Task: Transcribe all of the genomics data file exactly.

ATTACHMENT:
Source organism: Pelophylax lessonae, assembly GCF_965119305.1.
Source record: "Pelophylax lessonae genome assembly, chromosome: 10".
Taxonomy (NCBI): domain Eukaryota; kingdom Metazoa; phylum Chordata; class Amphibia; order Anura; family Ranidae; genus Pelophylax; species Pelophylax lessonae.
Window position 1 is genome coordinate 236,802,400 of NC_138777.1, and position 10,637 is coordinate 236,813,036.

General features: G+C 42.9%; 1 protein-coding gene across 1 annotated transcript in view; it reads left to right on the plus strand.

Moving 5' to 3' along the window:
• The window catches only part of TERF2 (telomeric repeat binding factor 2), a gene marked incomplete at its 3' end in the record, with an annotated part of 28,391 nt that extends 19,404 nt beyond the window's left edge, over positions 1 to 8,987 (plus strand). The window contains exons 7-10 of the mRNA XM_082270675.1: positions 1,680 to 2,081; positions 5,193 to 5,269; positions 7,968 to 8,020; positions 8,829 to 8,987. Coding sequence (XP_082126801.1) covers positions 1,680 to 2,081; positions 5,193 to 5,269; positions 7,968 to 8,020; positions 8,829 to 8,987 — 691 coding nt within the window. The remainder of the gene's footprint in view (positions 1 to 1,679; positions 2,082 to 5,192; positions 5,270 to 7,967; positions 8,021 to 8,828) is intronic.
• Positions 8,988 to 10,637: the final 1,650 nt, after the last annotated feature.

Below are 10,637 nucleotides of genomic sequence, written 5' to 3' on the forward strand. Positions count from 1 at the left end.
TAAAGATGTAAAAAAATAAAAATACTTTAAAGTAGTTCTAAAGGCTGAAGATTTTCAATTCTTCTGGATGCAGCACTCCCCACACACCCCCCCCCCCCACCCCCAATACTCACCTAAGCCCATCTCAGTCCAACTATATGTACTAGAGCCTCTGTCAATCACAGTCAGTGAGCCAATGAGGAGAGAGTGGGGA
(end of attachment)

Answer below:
Source organism: Pelophylax lessonae, assembly GCF_965119305.1.
Source record: "Pelophylax lessonae genome assembly, chromosome: 10".
Taxonomy (NCBI): domain Eukaryota; kingdom Metazoa; phylum Chordata; class Amphibia; order Anura; family Ranidae; genus Pelophylax; species Pelophylax lessonae.
Window position 1 is genome coordinate 236,802,400 of NC_138777.1, and position 10,637 is coordinate 236,813,036.

General features: G+C 42.9%; 1 protein-coding gene across 1 annotated transcript in view; it reads left to right on the plus strand.

Moving 5' to 3' along the window:
• The window catches only part of TERF2 (telomeric repeat binding factor 2), a gene marked incomplete at its 3' end in the record, with an annotated part of 28,391 nt that extends 19,404 nt beyond the window's left edge, over positions 1 to 8,987 (plus strand). The window contains exons 7-10 of the mRNA XM_082270675.1: positions 1,680 to 2,081; positions 5,193 to 5,269; positions 7,968 to 8,020; positions 8,829 to 8,987. Coding sequence (XP_082126801.1) covers positions 1,680 to 2,081; positions 5,193 to 5,269; positions 7,968 to 8,020; positions 8,829 to 8,987 — 691 coding nt within the window. The remainder of the gene's footprint in view (positions 1 to 1,679; positions 2,082 to 5,192; positions 5,270 to 7,967; positions 8,021 to 8,828) is intronic.
• Positions 8,988 to 10,637: the final 1,650 nt, after the last annotated feature.

Below are 10,637 nucleotides of genomic sequence, written 5' to 3' on the forward strand. Positions count from 1 at the left end.
TAAAGATGTAAAAAAATAAAAATACTTTAAAGTAGTTCTAAAGGCTGAAGATTTTCAATTCTTCTGGATGCAGCACTCCCCACACACCCCCCCCCCCCACCCCCAATACTCACCTAAGCCCATCTCAGTCCAACTATATGTACTAGAGCCTCTGTCAATCACAGTCAGTGAGCCAATGAGGAGAGAGTGGGGA